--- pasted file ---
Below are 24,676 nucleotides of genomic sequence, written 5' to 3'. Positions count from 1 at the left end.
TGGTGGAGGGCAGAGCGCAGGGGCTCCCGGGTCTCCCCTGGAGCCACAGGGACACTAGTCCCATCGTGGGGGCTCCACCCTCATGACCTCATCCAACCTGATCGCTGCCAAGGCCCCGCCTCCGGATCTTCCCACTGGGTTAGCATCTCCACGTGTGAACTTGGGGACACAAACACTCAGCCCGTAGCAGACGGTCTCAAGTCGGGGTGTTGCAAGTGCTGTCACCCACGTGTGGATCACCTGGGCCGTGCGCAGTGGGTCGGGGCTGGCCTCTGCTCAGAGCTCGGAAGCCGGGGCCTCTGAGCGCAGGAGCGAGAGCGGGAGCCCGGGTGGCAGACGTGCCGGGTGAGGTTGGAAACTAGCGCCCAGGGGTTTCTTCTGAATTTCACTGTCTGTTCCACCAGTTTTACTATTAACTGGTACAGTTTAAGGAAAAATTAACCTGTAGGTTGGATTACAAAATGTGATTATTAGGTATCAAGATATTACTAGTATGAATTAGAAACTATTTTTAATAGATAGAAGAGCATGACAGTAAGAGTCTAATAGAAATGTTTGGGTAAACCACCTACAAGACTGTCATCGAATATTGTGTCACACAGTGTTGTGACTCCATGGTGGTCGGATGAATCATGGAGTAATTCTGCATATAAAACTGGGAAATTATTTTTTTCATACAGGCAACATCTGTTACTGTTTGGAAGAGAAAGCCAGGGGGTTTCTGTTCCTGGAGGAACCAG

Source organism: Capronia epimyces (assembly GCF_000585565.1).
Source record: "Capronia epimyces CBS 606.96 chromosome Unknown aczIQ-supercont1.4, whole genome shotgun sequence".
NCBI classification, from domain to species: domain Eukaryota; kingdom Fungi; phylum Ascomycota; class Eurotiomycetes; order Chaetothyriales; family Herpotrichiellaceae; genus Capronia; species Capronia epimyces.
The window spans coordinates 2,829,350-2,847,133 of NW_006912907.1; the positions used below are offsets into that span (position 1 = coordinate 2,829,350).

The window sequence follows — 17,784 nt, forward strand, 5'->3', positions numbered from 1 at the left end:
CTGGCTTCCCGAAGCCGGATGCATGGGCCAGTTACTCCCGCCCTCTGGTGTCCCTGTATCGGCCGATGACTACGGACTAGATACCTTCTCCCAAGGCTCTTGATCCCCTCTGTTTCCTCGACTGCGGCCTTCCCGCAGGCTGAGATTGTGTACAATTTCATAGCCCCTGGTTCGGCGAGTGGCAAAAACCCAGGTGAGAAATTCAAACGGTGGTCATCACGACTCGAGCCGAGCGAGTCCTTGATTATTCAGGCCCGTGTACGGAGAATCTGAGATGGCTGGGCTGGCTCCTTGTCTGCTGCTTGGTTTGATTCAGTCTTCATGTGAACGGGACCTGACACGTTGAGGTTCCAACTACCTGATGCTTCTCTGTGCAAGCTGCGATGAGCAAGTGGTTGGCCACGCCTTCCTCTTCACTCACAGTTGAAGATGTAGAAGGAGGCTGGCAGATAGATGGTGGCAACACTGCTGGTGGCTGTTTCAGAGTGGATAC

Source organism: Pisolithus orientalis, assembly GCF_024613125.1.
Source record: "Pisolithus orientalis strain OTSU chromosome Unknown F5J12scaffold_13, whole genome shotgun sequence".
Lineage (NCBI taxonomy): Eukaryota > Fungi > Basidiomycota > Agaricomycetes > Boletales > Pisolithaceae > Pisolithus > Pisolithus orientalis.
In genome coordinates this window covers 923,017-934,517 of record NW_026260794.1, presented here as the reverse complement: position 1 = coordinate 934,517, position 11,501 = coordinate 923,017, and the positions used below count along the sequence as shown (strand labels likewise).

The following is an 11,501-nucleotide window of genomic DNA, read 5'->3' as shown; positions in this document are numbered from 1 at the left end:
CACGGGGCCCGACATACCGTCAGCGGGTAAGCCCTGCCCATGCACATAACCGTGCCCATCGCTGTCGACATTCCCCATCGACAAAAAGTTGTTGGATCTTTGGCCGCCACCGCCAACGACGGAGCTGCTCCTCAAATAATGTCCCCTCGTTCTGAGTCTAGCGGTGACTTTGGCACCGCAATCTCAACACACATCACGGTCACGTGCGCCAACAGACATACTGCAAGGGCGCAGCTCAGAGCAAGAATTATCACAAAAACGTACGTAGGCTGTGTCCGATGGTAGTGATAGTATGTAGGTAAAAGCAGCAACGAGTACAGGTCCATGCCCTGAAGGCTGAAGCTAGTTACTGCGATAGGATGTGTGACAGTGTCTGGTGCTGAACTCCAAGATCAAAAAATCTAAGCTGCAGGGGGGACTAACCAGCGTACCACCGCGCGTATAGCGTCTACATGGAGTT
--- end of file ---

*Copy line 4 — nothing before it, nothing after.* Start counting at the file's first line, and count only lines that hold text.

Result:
Source record: "Capronia epimyces CBS 606.96 chromosome Unknown aczIQ-supercont1.4, whole genome shotgun sequence".